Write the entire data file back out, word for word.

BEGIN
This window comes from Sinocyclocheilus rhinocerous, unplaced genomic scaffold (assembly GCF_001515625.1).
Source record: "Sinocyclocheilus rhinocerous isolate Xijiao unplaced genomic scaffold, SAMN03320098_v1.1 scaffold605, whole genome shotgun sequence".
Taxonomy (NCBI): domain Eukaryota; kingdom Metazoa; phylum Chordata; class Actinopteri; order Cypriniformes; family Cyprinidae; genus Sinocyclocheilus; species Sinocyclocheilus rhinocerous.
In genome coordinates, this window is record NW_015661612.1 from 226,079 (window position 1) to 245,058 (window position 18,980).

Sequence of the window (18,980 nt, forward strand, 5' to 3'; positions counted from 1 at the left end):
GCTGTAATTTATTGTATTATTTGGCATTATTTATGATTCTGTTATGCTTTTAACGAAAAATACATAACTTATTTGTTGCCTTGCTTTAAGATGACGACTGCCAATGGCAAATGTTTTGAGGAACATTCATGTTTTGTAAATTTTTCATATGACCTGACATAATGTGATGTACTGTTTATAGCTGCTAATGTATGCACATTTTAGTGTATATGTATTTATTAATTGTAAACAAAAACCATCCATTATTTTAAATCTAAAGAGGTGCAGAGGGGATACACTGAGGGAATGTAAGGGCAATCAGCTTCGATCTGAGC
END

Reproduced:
This window comes from Sinocyclocheilus rhinocerous, unplaced genomic scaffold (assembly GCF_001515625.1).
Source record: "Sinocyclocheilus rhinocerous isolate Xijiao unplaced genomic scaffold, SAMN03320098_v1.1 scaffold605, whole genome shotgun sequence".
Taxonomy (NCBI): domain Eukaryota; kingdom Metazoa; phylum Chordata; class Actinopteri; order Cypriniformes; family Cyprinidae; genus Sinocyclocheilus; species Sinocyclocheilus rhinocerous.
In genome coordinates, this window is record NW_015661612.1 from 226,079 (window position 1) to 245,058 (window position 18,980).

Sequence of the window (18,980 nt, forward strand, 5' to 3'; positions counted from 1 at the left end):
GCTGTAATTTATTGTATTATTTGGCATTATTTATGATTCTGTTATGCTTTTAACGAAAAATACATAACTTATTTGTTGCCTTGCTTTAAGATGACGACTGCCAATGGCAAATGTTTTGAGGAACATTCATGTTTTGTAAATTTTTCATATGACCTGACATAATGTGATGTACTGTTTATAGCTGCTAATGTATGCACATTTTAGTGTATATGTATTTATTAATTGTAAACAAAAACCATCCATTATTTTAAATCTAAAGAGGTGCAGAGGGGATACACTGAGGGAATGTAAGGGCAATCAGCTTCGATCTGAGC